Canadians in the vineyards of Argentina
If there were a ‘winemakers with the most frequent flyer miles’ award, Ann Sperling and Peter Gamble would win hands down. Partners in wine and in life, this Niagara-based couple have amazingly long and geographically diverse resumés.
Ann Sperling is the director of winemaking and viticulture for Southbrook Farms, Niagara-on-the-Lake. She rightly claims to be the torch-bearing advocate for organic and biodynamic wine-growing and winemaking in Canada. She also heads growing operations and winemaking at her family’s property Sperling Vineyards in Kelowna, BC. Before moving eastward, Ann was the award-winning winemaker at CedarCreek Estate Winery in Kelowna.
Peter Gamble, founding executive director of Ontario’s Vintners Quality Alliance, helped make the VQA Regulations in 1988. A former winemaker at Hillebrand (now Trius), he went on to set up a consulting business specializing in winery start-ups. His projects include Stratus and Ravine Vineyard in Ontario; Benjamin Bridge, and Lightfoot & Wolfville in Nova Scotia; and (most recently) On Seven Estate Winery in Niagara-on-the-Lake.
But it is their frequent visits to Sperling Vineyards in BC and bi-annual trips to Argentina that rack up the air miles. In Argentina, they supervise the harvest, blending and bottling of Versado, the wine they grow in their three-hectare Malbec vineyard in Mendoza This 100-year-old vineyard is planted on Malbec rootstock, with a few random vines of Tempranillo thrown in. According to Ann, this means that “there’s a lot of variation in the vineyard from vine to vine because it’s not clonal.”
The couple have been working their vineyard on the legendary Cobos Road for 11 years. They produce three labels totalling 10,000 bottles a year on average. These include an estate entry wine, an Old Vine and a Riserva. (A fourth label, a Gran Riserva, is in the works.) To label a wine a Riserva, they have to commit it to two years in the barrel. Currently, they make Versado at Clos de Chacras, a local winery.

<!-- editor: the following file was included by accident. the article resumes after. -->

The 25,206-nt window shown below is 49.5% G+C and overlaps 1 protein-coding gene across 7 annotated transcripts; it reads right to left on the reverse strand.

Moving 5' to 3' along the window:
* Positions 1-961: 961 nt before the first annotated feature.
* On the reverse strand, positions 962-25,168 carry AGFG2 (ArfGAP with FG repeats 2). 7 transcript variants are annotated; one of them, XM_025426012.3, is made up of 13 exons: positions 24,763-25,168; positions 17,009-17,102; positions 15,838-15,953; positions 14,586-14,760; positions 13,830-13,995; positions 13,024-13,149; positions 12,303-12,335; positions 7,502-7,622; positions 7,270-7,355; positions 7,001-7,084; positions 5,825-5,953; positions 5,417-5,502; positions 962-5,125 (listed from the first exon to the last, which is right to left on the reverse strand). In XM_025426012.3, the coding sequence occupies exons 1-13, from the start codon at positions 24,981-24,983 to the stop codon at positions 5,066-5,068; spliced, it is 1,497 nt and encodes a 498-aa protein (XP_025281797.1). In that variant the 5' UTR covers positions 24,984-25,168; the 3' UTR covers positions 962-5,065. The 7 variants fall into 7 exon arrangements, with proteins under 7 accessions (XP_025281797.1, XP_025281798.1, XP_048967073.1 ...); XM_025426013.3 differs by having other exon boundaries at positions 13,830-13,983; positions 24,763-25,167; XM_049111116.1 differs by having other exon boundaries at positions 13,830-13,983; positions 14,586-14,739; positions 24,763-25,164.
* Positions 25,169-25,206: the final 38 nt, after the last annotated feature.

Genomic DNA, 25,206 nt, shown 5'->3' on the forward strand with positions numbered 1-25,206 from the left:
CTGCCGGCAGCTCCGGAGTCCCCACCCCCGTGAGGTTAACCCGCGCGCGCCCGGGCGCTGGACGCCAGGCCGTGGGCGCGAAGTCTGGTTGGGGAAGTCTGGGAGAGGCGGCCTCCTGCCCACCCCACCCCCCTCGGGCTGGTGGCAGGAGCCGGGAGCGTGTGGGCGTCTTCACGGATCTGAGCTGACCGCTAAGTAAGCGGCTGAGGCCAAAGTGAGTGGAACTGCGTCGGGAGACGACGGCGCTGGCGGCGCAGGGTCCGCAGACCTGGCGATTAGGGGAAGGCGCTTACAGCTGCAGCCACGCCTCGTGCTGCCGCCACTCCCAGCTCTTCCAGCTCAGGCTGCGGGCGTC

I was lucky to join them for the blending session of their 2018 vintage in December. “We use 100% French oak,” Peter told me in their kitchen in the town of Chacras de Coria. On the kitchen counter, there were 40 small bottles, each one marked with its barrel number; a beaker; a slew of ISO tasting glasses; and a measuring column into which Ann poured the wines, measured and tasted them, and made notes.
“We love second-use and older barrels,” Peter continued. “We shy away from over oak wood contributions and prefer Boutes Grande Réserve barrels (from the Boutes family cooperage in Bordeaux). They are respectful of the grape variety.”
Each vintage produces enough wine to fill some 35 barrels. For their Riserva wine, the couple look for the barrels that offer “the greatest complexity and the best expression of the terroir.”
To perfect the Riserva blend, they begin a bench trial. They look for the texture, mouth feel, complexity, acidity and fruit character that are the hallmark of Versado. “Then we determine how much time the blend needs to spend in wood,” they explain.
Wines may taste better when enjoyed with the winemaker, but I thought the final test blend was stunning. Versado speaks to the soil of Mendoza in a Canadian accent and I cannot wait for the 2018 vintage to be on liquor store shelves. According to Peter, the 2019 vintage could be even better.